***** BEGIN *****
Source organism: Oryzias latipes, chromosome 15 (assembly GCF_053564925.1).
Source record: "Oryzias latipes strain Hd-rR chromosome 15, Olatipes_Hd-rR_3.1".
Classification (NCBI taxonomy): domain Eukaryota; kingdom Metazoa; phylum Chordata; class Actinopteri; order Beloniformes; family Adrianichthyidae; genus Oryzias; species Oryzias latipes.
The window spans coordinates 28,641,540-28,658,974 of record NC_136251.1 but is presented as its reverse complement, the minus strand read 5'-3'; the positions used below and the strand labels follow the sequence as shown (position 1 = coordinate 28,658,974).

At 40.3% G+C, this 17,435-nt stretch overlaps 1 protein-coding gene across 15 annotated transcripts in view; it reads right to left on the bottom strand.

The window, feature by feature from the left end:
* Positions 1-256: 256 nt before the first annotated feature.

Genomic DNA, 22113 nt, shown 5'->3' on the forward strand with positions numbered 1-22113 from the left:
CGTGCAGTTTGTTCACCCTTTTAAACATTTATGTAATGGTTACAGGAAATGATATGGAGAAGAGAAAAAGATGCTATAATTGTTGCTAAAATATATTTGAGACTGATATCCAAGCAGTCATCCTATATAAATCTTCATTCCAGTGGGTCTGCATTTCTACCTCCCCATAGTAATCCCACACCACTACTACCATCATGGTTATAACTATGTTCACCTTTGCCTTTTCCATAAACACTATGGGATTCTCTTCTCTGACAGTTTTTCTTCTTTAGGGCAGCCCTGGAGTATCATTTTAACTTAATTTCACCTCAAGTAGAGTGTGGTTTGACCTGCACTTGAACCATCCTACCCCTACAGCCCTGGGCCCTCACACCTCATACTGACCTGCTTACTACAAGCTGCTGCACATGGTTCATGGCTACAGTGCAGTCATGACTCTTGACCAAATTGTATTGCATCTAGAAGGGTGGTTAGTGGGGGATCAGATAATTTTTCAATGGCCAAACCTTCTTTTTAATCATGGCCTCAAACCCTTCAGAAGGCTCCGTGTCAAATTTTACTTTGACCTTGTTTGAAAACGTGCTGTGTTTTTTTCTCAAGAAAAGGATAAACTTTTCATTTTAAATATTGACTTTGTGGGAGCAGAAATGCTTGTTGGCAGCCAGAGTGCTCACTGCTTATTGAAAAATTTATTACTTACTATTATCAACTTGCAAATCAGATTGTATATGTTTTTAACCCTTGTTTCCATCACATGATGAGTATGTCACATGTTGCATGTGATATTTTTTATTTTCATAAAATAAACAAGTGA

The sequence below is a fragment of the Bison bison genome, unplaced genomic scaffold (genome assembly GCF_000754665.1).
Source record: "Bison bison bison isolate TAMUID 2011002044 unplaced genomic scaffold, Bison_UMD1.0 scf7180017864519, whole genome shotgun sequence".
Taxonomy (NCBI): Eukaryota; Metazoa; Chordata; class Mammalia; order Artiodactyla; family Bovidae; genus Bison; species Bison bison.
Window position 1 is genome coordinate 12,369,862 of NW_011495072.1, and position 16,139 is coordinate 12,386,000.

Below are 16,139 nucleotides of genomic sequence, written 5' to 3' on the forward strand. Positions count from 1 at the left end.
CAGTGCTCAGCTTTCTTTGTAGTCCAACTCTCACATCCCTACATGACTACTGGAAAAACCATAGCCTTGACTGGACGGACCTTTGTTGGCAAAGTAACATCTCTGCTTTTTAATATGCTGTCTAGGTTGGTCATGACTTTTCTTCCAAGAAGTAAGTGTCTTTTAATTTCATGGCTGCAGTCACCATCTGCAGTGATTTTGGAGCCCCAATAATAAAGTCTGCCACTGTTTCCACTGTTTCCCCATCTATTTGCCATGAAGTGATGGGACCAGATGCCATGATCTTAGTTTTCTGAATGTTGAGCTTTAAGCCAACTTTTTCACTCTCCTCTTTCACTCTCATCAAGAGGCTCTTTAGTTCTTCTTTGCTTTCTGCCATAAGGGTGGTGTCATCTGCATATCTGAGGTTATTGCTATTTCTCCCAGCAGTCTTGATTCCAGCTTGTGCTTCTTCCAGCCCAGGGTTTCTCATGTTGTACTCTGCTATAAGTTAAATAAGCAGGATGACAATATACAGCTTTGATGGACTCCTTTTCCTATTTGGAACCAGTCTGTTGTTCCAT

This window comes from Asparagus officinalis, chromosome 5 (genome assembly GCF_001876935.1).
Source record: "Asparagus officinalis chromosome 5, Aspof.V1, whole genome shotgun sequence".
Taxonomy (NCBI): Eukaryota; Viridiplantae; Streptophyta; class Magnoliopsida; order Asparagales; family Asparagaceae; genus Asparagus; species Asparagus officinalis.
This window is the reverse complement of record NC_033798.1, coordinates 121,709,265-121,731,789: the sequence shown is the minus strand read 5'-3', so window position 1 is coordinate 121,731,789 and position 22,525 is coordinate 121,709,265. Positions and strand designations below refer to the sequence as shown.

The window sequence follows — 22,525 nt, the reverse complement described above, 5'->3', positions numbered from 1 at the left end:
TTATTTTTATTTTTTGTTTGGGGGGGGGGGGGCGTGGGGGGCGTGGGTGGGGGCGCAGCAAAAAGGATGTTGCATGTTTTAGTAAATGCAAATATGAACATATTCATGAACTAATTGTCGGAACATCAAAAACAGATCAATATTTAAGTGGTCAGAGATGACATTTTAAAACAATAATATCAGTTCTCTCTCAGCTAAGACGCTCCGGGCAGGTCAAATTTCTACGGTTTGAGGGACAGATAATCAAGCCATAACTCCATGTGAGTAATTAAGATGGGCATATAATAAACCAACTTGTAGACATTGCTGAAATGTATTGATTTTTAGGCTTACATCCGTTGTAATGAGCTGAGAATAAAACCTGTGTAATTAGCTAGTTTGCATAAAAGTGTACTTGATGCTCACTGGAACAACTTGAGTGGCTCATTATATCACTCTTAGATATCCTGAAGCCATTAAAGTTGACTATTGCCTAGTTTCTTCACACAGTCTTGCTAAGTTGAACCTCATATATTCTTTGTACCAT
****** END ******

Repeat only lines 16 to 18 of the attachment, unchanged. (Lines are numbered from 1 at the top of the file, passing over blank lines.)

This window comes from Asparagus officinalis, chromosome 5 (genome assembly GCF_001876935.1).
Source record: "Asparagus officinalis chromosome 5, Aspof.V1, whole genome shotgun sequence".
Taxonomy (NCBI): Eukaryota; Viridiplantae; Streptophyta; class Magnoliopsida; order Asparagales; family Asparagaceae; genus Asparagus; species Asparagus officinalis.